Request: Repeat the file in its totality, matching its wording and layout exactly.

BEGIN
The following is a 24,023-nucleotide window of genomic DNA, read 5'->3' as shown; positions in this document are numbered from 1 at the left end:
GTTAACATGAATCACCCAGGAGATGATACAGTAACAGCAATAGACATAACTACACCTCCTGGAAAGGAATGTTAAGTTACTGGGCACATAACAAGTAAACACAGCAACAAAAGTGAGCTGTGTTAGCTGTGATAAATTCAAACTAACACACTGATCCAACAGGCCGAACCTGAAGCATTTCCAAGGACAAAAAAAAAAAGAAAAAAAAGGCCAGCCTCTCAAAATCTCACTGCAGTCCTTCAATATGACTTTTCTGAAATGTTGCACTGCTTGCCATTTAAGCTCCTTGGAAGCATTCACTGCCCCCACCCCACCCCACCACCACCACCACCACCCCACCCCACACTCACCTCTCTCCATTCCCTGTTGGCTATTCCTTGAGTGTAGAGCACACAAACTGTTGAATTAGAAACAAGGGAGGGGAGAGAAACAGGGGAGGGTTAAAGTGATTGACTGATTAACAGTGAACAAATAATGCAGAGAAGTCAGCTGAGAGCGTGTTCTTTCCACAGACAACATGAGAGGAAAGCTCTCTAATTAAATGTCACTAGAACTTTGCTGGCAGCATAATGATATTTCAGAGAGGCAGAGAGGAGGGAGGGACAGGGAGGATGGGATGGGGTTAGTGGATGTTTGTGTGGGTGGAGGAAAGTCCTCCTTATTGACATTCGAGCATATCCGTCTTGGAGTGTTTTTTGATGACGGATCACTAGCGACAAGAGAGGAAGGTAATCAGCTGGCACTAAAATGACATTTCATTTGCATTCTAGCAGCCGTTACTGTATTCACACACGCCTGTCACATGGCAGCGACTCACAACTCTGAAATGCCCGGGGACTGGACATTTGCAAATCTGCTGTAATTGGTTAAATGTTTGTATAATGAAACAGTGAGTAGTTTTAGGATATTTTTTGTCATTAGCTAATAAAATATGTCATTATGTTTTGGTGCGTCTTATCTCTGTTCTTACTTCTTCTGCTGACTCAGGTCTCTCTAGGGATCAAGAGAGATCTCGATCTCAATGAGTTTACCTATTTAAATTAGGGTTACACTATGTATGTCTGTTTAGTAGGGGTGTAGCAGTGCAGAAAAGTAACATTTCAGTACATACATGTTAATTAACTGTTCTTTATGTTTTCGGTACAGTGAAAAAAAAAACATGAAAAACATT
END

The following is a 24,023-nucleotide window of genomic DNA, read 5'->3' as shown; positions in this document are numbered from 1 at the left end:
GTTAACATGAATCACCCAGGAGATGATACAGTAACAGCAATAGACATAACTACACCTCCTGGAAAGGAATGTTAAGTTACTGGGCACATAACAAGTAAACACAGCAACAAAAGTGAGCTGTGTTAGCTGTGATAAATTCAAACTAACACACTGATCCAACAGGCCGAACCTGAAGCATTTCCAAGGACAAAAAAAAAAAGAAAAAAAAGGCCAGCCTCTCAAAATCTCACTGCAGTCCTTCAATATGACTTTTCTGAAATGTTGCACTGCTTGCCATTTAAGCTCCTTGGAAGCATTCACTGCCCCCACCCCACCCCACCACCACCACCACCACCCCACCCCACACTCACCTCTCTCCATTCCCTGTTGGCTATTCCTTGAGTGTAGAGCACACAAACTGTTGAATTAGAAACAAGGGAGGGGAGAGAAACAGGGGAGGGTTAAAGTGATTGACTGATTAACAGTGAACAAATAATGCAGAGAAGTCAGCTGAGAGCGTGTTCTTTCCACAGACAACATGAGAGGAAAGCTCTCTAATTAAATGTCACTAGAACTTTGCTGGCAGCATAATGATATTTCAGAGAGGCAGAGAGGAGGGAGGGACAGGGAGGATGGGATGGGGTTAGTGGATGTTTGTGTGGGTGGAGGAAAGTCCTCCTTATTGACATTCGAGCATATCCGTCTTGGAGTGTTTTTTGATGACGGATCACTAGCGACAAGAGAGGAAGGTAATCAGCTGGCACTAAAATGACATTTCATTTGCATTCTAGCAGCCGTTACTGTATTCACACACGCCTGTCACATGGCAGCGACTCACAACTCTGAAATGCCCGGGGACTGGACATTTGCAAATCTGCTGTAATTGGTTAAATGTTTGTATAATGAAACAGTGAGTAGTTTTAGGATATTTTTTGTCATTAGCTAATAAAATATGTCATTATGTTTTGGTGCGTCTTATCTCTGTTCTTACTTCTTCTGCTGACTCAGGTCTCTCTAGGGATCAAGAGAGATCTCGATCTCAATGAGTTTACCTATTTAAATTAGGGTTACACTATGTATGTCTGTTTAGTAGGGGTGTAGCAGTGCAGAAAAGTAACATTTCAGTACATACATGTTAATTAACTGTTCTTTATGTTTTCGGTACAGTGAAAAAAAAAACATGAAAAACATT